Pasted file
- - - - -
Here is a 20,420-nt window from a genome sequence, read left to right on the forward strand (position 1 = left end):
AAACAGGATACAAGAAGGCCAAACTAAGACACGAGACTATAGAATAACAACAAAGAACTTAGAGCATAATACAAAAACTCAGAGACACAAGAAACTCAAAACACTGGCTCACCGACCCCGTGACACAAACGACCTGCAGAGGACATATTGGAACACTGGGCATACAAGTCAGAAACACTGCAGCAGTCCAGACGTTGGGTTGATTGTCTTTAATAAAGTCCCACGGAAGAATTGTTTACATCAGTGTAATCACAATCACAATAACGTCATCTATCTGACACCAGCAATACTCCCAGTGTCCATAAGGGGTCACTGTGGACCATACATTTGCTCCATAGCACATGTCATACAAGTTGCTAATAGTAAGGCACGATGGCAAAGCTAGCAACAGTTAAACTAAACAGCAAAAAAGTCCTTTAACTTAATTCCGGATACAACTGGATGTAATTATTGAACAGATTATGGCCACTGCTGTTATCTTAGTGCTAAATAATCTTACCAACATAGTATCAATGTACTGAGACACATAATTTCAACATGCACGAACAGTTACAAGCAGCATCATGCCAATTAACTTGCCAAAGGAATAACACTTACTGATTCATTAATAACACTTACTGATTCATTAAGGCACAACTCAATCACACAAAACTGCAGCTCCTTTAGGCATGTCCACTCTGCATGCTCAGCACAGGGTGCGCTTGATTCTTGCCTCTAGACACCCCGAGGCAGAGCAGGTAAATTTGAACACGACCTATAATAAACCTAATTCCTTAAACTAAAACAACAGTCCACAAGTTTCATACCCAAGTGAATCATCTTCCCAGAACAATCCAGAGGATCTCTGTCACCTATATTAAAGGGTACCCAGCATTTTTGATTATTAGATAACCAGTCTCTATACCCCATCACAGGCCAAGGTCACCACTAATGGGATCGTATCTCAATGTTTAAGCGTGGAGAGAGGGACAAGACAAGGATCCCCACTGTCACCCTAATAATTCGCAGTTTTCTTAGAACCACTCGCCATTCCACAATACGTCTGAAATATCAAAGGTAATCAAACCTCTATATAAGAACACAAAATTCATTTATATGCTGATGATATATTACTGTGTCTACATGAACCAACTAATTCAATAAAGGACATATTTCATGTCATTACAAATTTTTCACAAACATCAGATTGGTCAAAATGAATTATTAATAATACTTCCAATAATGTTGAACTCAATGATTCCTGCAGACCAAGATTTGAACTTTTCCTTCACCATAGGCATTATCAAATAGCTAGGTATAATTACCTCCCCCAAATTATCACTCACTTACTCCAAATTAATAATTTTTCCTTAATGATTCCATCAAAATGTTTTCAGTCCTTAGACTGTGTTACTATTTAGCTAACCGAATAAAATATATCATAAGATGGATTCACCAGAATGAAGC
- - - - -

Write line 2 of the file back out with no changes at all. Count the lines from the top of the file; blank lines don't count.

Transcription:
AAACAGGATACAAGAAGGCCAAACTAAGACACGAGACTATAGAATAACAACAAAGAACTTAGAGCATAATACAAAAACTCAGAGACACAAGAAACTCAAAACACTGGCTCACCGACCCCGTGACACAAACGACCTGCAGAGGACATATTGGAACACTGGGCATACAAGTCAGAAACACTGCAGCAGTCCAGACGTTGGGTTGATTGTCTTTAATAAAGTCCCACGGAAGAATTGTTTACATCAGTGTAATCACAATCACAATAACGTCATCTATCTGACACCAGCAATACTCCCAGTGTCCATAAGGGGTCACTGTGGACCATACATTTGCTCCATAGCACATGTCATACAAGTTGCTAATAGTAAGGCACGATGGCAAAGCTAGCAACAGTTAAACTAAACAGCAAAAAAGTCCTTTAACTTAATTCCGGATACAACTGGATGTAATTATTGAACAGATTATGGCCACTGCTGTTATCTTAGTGCTAAATAATCTTACCAACATAGTATCAATGTACTGAGACACATAATTTCAACATGCACGAACAGTTACAAGCAGCATCATGCCAATTAACTTGCCAAAGGAATAACACTTACTGATTCATTAATAACACTTACTGATTCATTAAGGCACAACTCAATCACACAAAACTGCAGCTCCTTTAGGCATGTCCACTCTGCATGCTCAGCACAGGGTGCGCTTGATTCTTGCCTCTAGACACCCCGAGGCAGAGCAGGTAAATTTGAACACGACCTATAATAAACCTAATTCCTTAAACTAAAACAACAGTCCACAAGTTTCATACCCAAGTGAATCATCTTCCCAGAACAATCCAGAGGATCTCTGTCACCTATATTAAAGGGTACCCAGCATTTTTGATTATTAGATAACCAGTCTCTATACCCCATCACAGGCCAAGGTCACCACTAATGGGATCGTATCTCAATGTTTAAGCGTGGAGAGAGGGACAAGACAAGGATCCCCACTGTCACCCTAATAATTCGCAGTTTTCTTAGAACCACTCGCCATTCCACAATACGTCTGAAATATCAAAGGTAATCAAACCTCTATATAAGAACACAAAATTCATTTATATGCTGATGATATATTACTGTGTCTACATGAACCAACTAATTCAATAAAGGACATATTTCATGTCATTACAAATTTTTCACAAACATCAGATTGGTCAAAATGAATTATTAATAATACTTCCAATAATGTTGAACTCAATGATTCCTGCAGACCAAGATTTGAACTTTTCCTTCACCATAGGCATTATCAAATAGCTAGGTATAATTACCTCCCCCAAATTATCACTCACTTACTCCAAATTAATAATTTTTCCTTAATGATTCCATCAAAATGTTTTCAGTCCTTAGACTGTGTTACTATTTAGCTAACCGAATAAAATATATCATAAGATGGATTCACCAGAATGAAGC